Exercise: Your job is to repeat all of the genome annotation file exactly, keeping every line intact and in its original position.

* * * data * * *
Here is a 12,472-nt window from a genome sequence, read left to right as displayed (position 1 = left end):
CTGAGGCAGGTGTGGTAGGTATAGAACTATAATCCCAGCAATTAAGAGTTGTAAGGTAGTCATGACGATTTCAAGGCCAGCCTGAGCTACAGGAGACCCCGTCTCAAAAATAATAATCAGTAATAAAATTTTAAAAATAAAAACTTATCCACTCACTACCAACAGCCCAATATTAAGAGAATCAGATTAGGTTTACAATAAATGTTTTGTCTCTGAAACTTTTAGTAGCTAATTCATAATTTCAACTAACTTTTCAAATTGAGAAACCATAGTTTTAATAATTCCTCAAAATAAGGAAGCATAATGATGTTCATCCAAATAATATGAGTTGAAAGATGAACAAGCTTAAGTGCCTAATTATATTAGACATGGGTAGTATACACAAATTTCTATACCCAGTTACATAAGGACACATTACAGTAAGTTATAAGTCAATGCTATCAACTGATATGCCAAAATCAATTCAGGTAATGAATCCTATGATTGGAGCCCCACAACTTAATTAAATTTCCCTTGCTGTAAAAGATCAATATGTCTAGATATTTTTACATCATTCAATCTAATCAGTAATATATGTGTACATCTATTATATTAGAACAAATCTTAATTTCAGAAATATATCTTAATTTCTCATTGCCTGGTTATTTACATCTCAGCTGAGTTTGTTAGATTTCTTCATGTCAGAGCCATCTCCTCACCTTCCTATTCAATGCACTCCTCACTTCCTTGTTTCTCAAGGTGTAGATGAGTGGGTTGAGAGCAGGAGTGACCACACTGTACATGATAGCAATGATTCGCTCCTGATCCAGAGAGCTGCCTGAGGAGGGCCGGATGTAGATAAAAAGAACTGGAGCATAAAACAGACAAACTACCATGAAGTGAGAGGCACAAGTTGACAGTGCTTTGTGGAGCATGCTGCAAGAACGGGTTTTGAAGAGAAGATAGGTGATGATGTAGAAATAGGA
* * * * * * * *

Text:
Here is a 12,472-nt window from a genome sequence, read left to right as displayed (position 1 = left end):
CTGAGGCAGGTGTGGTAGGTATAGAACTATAATCCCAGCAATTAAGAGTTGTAAGGTAGTCATGACGATTTCAAGGCCAGCCTGAGCTACAGGAGACCCCGTCTCAAAAATAATAATCAGTAATAAAATTTTAAAAATAAAAACTTATCCACTCACTACCAACAGCCCAATATTAAGAGAATCAGATTAGGTTTACAATAAATGTTTTGTCTCTGAAACTTTTAGTAGCTAATTCATAATTTCAACTAACTTTTCAAATTGAGAAACCATAGTTTTAATAATTCCTCAAAATAAGGAAGCATAATGATGTTCATCCAAATAATATGAGTTGAAAGATGAACAAGCTTAAGTGCCTAATTATATTAGACATGGGTAGTATACACAAATTTCTATACCCAGTTACATAAGGACACATTACAGTAAGTTATAAGTCAATGCTATCAACTGATATGCCAAAATCAATTCAGGTAATGAATCCTATGATTGGAGCCCCACAACTTAATTAAATTTCCCTTGCTGTAAAAGATCAATATGTCTAGATATTTTTACATCATTCAATCTAATCAGTAATATATGTGTACATCTATTATATTAGAACAAATCTTAATTTCAGAAATATATCTTAATTTCTCATTGCCTGGTTATTTACATCTCAGCTGAGTTTGTTAGATTTCTTCATGTCAGAGCCATCTCCTCACCTTCCTATTCAATGCACTCCTCACTTCCTTGTTTCTCAAGGTGTAGATGAGTGGGTTGAGAGCAGGAGTGACCACACTGTACATGATAGCAATGATTCGCTCCTGATCCAGAGAGCTGCCTGAGGAGGGCCGGATGTAGATAAAAAGAACTGGAGCATAAAACAGACAAACTACCATGAAGTGAGAGGCACAAGTTGACAGTGCTTTGTGGAGCATGCTGCAAGAACGGGTTTTGAAGAGAAGATAGGTGATGATGTAGAAATAGGA